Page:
Posted by sibiriak on 06 January 2011 - 11:03 PM

Finally an American who doesn't just say youre arrogant and has an argument.

While these are good points, Russia sent professionals to every olympics while no other country could until 1998 in Nagano. Since Nagano Canada has 50% of the gold medals.

For the worlds, russia has the KHL where some great players play and can all be sent. Canada's best forward usually sent to the worlds is Shane Doan and usually another player of around that calibre. Russia sends most of their best players to that tourney.

With a level playing field in the juniors (not even that fair) and olympics, Canada has the edge in my mind by quite a bit

Really, no one outside Canada really cares how the Canadian team is selected. Whatever the excuses, the team in the OG or WC is the best team Canada managed to assemble at that time. So when they win, credit goes to them, and when they lose, credit goes to the winners.
If hockey actually is a religion in Canada, then I don't understand why the NHL stops for Christmas and not for the WC or WJC . :P


#2092214 WJC Gold Medal game

Posted by sibiriak on 06 January 2011 - 10:56 PM

No its not that we should clearly win every tournament. But what I dont get is why Canadians are considered arrogant for thinking they should win most hockey tournaments they enter. Look at the stats.

Its been said in this thread, look at all the wins Canada has compared to other countries, they won 5 world juniors in a row and then Canadians get called arrogant for expected to win the tournament.

If the states won 5 in a row you guys wouldn't go into the next tournament expecting to win? The states won last year and most Americans thought they had this tourney pretty well in the bag.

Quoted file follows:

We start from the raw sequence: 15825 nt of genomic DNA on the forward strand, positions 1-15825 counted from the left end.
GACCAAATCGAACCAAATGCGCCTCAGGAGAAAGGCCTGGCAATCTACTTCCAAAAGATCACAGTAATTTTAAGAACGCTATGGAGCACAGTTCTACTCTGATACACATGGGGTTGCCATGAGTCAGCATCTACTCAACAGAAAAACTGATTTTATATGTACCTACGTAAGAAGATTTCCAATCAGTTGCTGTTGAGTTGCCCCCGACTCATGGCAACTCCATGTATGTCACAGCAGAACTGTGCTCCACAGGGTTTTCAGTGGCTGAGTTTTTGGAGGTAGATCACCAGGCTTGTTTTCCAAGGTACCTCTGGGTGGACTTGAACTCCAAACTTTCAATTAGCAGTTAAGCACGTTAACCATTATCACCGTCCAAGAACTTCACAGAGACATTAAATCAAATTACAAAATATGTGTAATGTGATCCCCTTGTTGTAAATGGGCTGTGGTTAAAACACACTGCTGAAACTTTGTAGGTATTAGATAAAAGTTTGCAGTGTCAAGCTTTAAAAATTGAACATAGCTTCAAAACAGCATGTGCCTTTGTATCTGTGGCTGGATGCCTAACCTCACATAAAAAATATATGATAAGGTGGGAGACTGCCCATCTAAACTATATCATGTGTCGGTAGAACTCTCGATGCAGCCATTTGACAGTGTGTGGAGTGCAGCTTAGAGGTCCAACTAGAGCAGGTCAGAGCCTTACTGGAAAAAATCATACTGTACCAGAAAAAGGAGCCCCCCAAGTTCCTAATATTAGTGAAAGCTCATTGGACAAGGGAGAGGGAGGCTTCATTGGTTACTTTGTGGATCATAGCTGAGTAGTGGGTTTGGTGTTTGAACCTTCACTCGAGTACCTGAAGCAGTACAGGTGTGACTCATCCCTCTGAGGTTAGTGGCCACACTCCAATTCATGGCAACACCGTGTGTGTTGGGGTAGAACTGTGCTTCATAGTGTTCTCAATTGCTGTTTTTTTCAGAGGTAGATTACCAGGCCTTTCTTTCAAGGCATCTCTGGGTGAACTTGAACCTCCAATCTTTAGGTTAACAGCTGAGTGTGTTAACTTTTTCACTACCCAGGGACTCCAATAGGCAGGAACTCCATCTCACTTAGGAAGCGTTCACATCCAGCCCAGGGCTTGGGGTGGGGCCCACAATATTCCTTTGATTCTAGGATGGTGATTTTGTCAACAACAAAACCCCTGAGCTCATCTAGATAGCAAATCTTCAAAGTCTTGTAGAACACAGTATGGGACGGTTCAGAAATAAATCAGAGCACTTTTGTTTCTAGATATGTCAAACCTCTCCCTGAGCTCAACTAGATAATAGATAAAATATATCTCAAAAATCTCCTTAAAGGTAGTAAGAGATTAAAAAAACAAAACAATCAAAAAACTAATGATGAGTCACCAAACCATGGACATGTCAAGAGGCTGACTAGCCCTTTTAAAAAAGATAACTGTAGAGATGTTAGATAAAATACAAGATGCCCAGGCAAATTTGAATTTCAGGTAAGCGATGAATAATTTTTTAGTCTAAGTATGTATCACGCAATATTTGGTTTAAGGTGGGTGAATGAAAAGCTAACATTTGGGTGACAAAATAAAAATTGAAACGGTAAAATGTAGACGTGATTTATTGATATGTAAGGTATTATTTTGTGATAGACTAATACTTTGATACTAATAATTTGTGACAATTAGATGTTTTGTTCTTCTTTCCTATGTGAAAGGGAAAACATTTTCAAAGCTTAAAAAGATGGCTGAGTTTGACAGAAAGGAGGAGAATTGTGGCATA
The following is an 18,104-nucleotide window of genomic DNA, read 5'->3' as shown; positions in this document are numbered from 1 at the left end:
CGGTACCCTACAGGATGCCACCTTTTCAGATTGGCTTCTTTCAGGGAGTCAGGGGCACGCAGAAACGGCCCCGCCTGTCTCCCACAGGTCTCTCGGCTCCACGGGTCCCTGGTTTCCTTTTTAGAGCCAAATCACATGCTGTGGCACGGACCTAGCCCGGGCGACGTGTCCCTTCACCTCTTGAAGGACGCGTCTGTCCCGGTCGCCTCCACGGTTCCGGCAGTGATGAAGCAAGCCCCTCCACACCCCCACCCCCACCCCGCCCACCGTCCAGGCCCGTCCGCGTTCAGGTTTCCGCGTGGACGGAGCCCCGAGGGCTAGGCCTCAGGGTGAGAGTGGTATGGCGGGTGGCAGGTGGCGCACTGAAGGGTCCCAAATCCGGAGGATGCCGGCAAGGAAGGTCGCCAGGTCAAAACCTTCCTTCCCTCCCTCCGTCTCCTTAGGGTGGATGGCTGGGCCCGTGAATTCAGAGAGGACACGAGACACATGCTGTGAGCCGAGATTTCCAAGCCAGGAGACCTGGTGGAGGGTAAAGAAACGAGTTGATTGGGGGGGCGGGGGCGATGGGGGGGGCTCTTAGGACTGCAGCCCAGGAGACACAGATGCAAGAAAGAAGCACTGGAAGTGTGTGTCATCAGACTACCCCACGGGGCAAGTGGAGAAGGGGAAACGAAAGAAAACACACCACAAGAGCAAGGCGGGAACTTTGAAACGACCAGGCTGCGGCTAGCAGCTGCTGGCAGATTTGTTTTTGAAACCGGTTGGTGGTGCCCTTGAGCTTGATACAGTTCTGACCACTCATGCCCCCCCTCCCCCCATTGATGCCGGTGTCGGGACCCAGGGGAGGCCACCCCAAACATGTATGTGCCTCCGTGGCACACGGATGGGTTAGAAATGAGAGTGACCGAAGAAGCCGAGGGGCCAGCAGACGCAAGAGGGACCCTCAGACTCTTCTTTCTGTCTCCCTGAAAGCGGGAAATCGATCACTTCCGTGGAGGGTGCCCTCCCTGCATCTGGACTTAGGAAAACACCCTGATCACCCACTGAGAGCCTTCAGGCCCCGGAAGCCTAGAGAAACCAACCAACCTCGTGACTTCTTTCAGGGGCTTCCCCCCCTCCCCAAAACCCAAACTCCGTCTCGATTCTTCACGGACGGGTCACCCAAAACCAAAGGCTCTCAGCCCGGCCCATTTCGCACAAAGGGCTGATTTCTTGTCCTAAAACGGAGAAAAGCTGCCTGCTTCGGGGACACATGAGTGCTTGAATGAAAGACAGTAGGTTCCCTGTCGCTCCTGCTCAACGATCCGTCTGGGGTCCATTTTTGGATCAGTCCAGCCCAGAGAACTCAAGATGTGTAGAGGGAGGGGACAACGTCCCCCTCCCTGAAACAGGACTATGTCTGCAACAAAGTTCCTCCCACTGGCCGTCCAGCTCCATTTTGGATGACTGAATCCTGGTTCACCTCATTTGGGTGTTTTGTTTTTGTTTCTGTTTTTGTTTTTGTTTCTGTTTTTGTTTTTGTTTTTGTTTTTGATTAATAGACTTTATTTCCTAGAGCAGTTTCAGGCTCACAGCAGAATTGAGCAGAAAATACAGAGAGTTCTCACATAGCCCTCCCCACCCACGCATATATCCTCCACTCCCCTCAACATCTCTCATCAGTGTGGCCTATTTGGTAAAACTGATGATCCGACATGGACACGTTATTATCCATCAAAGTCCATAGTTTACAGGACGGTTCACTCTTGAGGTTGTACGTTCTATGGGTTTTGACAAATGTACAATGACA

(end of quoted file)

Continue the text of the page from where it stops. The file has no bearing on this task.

I have never said canada should win every tournament because we own the sport or anything like that. But I do expect them to finish well and anything that is less then gold is a disappointment because of their track ercord in these tourneys.

Canadians should not be called arrogant for expecting to win gold every tournament or at least medal. Canadians expect it because they usually do in fact medal.

This is why I dont get the whole Canadians are arrogant thing, what is arrogant about expecting to win because you usually do?

Its just annoying constantly hearing oh those arrogant Canadians and frustrating when they usually do. Leading into Vancouver Canadians thought we were gonna win and were called arrogant for thinking that, but then we won. So is it arrogant or just maybe Canadian teams do in fact do pretty well most tourneys

I just couldn't resist. I'd never have thought that I would need to explain to a Canadian (them being known as humble polite self-effacing chaps, usually) that saying "we should win this tourney" IS arrogant, while saying "we think we have a good chance to win this tourney" is polite and doesn't raise everyone elses' hackles.
It's not arrogant to believe that you'll win.
It IS arrogant to say that publically before the fact. /end etiquet lesson :P


#2025228 NHL testing new rules and rink modifications

Posted by sibiriak on 11 August 2010 - 04:48 PM

It would really depend on how they did it I guess (and your perspective), since the blue line is considered part of whichever zone the puck is in and the entire puck has to completely cross it to enter/exit a zone.

If they keep the blue line starting at the same point in the neutral zone and made it wider only toward the net (if that makes sense), then the offensive zone would be smaller when you're outside of it, but it would be the same size it is right now when you're in it.

If the keep the blue lines starting at the same point closest to the nets and expanded it only toward center ice, the offensive zone would be bigger while you're in it.

And if they keep the middle of the blue lines in the same place and add a little bit more each way, then each zone is bigger when you're in it and smaller from an outside perspective.

Just paint the whole neutral ice blue and be done with it. :ph34r:


#2019437 NHL Rejects Kovalchuk's Contract

Posted by sibiriak on 26 July 2010 - 02:29 PM

Stamkos, Gaborik

Stamkos had 1 good year and is playing on a rookie contract. Gaborik has a rep as "fragile" (avg 64 games/season) and still makes 7.5 mil./yr. Neither is a good comparison, salary-wise.